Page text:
Secret cancer cure – is Big Pharma hiding it from us?

I hang around Quora, where people ask questions about just about anything, hoping experts will answer. I’ve ended up focusing on vaccines (of course) and cancer questions, both of which are so frustrating. The most annoying question that I answer is a form of the old trope “Is Big Pharma hiding a secret cancer cure just to make tons of money?” Seriously, I think a see a variation of that question every day.

Since I end up answering this question every day, I thought maybe I should put down my thoughts in an article here. Maybe some of you can find it useful.

It’s clear that a lot of the “secret cancer cure” myths arise in the pseudoscience websites. They’re pushing “natural” cures that are 100% effective in “curing” every known cancer with no side effects. What’s the evidence? You just need to trust them. Continue reading “Secret cancer cure – is Big Pharma hiding it from us?”

Grammar Police – reactions to written errors

grammar police

Now for something completely different. Let’s talk about Grammar Police, those people who take glee in pointing out and correcting your mistakes. It could be spelling, grammar, usage, or anything. You know the type.

I don’t like Grammar Police, because they appear to be more focused on showing you that you misspelled something rather than comment about the content.  Sure, I’d like to be a perfect speller, but I’ve gotten lazy, since modern operating systems now auto-correct mistakes to what it thinks is the right one. I used to check. Now I don’t.

I do try to focus on my grammar, and word usage. I was once criticized and complimented for using the Harvard comma (called the Oxford comma in non-American English speaking countries), which is a very formal way of separating a list of conjunctions. My usage style is quite formal, and I write at the college educated level (according to the Flesch reading scale), which is automatically tracked by my blogging software.

But that doesn’t mean I’m perfect. My lame excuse is that editing what I’ve already written is difficult. I already know what I’m trying to say, so I accidentally overlook some errors.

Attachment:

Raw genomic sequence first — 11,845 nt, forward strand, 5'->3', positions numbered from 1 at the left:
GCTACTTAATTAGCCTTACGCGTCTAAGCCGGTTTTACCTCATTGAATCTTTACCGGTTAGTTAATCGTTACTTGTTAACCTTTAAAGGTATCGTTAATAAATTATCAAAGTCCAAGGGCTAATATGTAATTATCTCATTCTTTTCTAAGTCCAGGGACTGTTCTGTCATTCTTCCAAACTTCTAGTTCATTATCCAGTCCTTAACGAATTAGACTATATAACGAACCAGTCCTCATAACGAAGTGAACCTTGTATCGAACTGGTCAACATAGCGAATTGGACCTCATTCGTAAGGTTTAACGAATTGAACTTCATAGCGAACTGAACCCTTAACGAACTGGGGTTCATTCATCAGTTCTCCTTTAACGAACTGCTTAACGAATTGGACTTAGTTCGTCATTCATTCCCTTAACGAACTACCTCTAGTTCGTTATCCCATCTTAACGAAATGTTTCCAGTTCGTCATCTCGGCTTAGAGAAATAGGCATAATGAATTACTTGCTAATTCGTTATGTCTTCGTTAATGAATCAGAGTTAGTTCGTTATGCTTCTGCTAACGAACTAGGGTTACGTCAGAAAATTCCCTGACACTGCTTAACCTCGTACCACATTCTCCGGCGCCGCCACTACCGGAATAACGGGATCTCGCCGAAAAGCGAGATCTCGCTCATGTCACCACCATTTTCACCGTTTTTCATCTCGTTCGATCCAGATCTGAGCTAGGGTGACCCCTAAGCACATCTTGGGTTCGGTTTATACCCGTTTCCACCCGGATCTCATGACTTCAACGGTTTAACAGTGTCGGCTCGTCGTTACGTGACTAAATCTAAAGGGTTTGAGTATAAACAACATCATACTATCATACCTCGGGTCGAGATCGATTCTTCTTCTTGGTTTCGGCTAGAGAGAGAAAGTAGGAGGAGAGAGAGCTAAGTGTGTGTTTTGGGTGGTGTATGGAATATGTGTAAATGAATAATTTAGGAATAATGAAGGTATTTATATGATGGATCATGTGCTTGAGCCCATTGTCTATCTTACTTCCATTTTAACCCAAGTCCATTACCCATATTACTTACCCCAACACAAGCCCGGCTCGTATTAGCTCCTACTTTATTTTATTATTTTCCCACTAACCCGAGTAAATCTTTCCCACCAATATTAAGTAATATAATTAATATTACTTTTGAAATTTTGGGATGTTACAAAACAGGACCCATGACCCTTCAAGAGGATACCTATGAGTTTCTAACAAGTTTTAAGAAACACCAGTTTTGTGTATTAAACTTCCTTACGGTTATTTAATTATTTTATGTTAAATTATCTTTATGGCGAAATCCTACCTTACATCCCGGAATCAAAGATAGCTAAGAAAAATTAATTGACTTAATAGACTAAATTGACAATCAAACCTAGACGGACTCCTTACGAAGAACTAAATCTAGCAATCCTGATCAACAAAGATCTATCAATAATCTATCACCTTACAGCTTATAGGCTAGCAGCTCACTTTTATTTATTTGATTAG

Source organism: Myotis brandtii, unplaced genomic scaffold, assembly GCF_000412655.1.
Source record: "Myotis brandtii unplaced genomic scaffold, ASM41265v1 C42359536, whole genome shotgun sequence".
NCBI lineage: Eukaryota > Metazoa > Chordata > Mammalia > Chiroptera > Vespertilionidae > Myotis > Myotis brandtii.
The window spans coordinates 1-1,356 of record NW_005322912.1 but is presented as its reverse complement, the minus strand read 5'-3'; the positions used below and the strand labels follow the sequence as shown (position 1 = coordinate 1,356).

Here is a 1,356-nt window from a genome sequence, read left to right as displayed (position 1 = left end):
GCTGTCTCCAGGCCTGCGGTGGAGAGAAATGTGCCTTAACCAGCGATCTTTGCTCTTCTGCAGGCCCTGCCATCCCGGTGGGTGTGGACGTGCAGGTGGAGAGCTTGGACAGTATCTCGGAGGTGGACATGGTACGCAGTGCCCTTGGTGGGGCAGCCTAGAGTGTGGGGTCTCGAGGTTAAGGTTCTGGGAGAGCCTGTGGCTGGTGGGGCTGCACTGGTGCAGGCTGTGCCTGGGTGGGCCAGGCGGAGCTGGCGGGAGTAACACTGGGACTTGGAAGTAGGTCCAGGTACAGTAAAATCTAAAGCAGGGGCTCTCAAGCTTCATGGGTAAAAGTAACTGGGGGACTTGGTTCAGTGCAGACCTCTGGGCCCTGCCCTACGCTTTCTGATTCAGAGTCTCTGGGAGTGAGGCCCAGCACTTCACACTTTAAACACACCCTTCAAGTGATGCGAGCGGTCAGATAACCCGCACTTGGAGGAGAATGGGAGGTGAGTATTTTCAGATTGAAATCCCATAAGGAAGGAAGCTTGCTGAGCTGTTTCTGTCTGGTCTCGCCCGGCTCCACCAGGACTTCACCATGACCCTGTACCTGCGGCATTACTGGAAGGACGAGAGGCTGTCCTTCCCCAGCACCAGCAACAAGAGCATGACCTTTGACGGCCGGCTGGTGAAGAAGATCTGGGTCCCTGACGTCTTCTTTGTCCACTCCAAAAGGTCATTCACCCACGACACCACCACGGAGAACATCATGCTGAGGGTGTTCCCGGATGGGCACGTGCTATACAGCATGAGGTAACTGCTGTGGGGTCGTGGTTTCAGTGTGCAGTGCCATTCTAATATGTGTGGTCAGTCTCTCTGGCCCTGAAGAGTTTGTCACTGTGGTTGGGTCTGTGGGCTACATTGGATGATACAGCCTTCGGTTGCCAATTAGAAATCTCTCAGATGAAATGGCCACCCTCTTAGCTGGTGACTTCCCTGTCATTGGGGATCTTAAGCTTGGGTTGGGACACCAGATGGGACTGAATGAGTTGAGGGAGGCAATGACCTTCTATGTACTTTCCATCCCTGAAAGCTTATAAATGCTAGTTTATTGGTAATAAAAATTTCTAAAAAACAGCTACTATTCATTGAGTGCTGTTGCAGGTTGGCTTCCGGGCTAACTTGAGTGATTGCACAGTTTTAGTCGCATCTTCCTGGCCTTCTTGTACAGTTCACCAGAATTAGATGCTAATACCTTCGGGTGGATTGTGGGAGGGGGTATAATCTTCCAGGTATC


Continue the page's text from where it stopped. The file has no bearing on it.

However, my intentions are to communicate an idea, and unless my writing style or spelling errors destroy the effectiveness of communicating complex and nuanced points, I don’t care all that much.

On the other hand, my personal rules about joining the ranks of Grammar Police in comments are quite simple:

  1. If something written is confusing, and I don’t easily comprehend what the author is communicating, I’ll ask. Sometimes people, myself included, will accidentally say “pro-vaccine” instead of “anti-vaccine,” and, of course, that can be confusing. But if I know the author, I try to be polite, and ask for clarification.
  2. If I want to troll truly incompetent or unscientific junk, I will point out grammar errors just to make my overall point. Yes, I can be a card-carrying member of the Grammar Police, just to mock an anti-vaccination cult member. But that’s rare, I don’t comment frequently on the internet.

Otherwise, I don’t really care. I see spelling errors and grammar mistakes all the time on blogs, in high quality well-edited newspapers, and even published books. As long as I get the point, I don’t care. Seriously, I have better things to do with my time, like counting my shill payments from Big Pharma.

On the other hand, some people really make it their (or is it there) life’s objectives. Let’s take a look at the personality of these Grammar Police individuals. Continue reading “Grammar Police – reactions to written errors”